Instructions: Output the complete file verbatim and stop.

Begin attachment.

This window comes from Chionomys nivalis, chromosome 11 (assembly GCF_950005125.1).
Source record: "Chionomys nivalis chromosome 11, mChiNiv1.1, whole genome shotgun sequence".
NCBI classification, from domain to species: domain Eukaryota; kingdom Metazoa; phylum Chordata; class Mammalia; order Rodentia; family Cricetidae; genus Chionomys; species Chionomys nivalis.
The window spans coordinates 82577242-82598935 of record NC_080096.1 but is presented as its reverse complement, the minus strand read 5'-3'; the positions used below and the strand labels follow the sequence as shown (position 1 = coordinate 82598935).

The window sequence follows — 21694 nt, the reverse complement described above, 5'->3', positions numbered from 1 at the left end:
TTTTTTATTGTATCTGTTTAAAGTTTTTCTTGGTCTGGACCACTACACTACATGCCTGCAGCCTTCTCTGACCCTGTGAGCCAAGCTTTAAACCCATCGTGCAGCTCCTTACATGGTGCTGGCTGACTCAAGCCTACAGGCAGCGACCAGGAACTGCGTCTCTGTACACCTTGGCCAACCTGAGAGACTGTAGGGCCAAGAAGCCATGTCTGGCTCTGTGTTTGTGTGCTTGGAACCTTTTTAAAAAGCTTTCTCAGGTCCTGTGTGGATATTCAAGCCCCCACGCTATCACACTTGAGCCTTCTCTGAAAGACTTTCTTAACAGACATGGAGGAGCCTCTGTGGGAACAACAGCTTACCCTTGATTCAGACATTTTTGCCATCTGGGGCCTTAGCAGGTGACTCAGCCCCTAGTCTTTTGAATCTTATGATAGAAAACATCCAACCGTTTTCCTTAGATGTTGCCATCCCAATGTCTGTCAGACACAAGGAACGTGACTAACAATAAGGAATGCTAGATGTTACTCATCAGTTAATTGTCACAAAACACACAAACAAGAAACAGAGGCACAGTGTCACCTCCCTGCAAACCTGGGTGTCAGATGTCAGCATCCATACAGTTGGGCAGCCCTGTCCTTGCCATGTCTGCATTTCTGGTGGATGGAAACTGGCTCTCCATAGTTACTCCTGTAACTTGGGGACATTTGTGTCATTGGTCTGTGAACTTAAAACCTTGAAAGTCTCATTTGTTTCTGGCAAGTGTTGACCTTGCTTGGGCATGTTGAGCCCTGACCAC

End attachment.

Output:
This window comes from Chionomys nivalis, chromosome 11 (assembly GCF_950005125.1).
Source record: "Chionomys nivalis chromosome 11, mChiNiv1.1, whole genome shotgun sequence".
NCBI classification, from domain to species: domain Eukaryota; kingdom Metazoa; phylum Chordata; class Mammalia; order Rodentia; family Cricetidae; genus Chionomys; species Chionomys nivalis.
The window spans coordinates 82577242-82598935 of record NC_080096.1 but is presented as its reverse complement, the minus strand read 5'-3'; the positions used below and the strand labels follow the sequence as shown (position 1 = coordinate 82598935).

The window sequence follows — 21694 nt, the reverse complement described above, 5'->3', positions numbered from 1 at the left end:
TTTTTTATTGTATCTGTTTAAAGTTTTTCTTGGTCTGGACCACTACACTACATGCCTGCAGCCTTCTCTGACCCTGTGAGCCAAGCTTTAAACCCATCGTGCAGCTCCTTACATGGTGCTGGCTGACTCAAGCCTACAGGCAGCGACCAGGAACTGCGTCTCTGTACACCTTGGCCAACCTGAGAGACTGTAGGGCCAAGAAGCCATGTCTGGCTCTGTGTTTGTGTGCTTGGAACCTTTTTAAAAAGCTTTCTCAGGTCCTGTGTGGATATTCAAGCCCCCACGCTATCACACTTGAGCCTTCTCTGAAAGACTTTCTTAACAGACATGGAGGAGCCTCTGTGGGAACAACAGCTTACCCTTGATTCAGACATTTTTGCCATCTGGGGCCTTAGCAGGTGACTCAGCCCCTAGTCTTTTGAATCTTATGATAGAAAACATCCAACCGTTTTCCTTAGATGTTGCCATCCCAATGTCTGTCAGACACAAGGAACGTGACTAACAATAAGGAATGCTAGATGTTACTCATCAGTTAATTGTCACAAAACACACAAACAAGAAACAGAGGCACAGTGTCACCTCCCTGCAAACCTGGGTGTCAGATGTCAGCATCCATACAGTTGGGCAGCCCTGTCCTTGCCATGTCTGCATTTCTGGTGGATGGAAACTGGCTCTCCATAGTTACTCCTGTAACTTGGGGACATTTGTGTCATTGGTCTGTGAACTTAAAACCTTGAAAGTCTCATTTGTTTCTGGCAAGTGTTGACCTTGCTTGGGCATGTTGAGCCCTGACCAC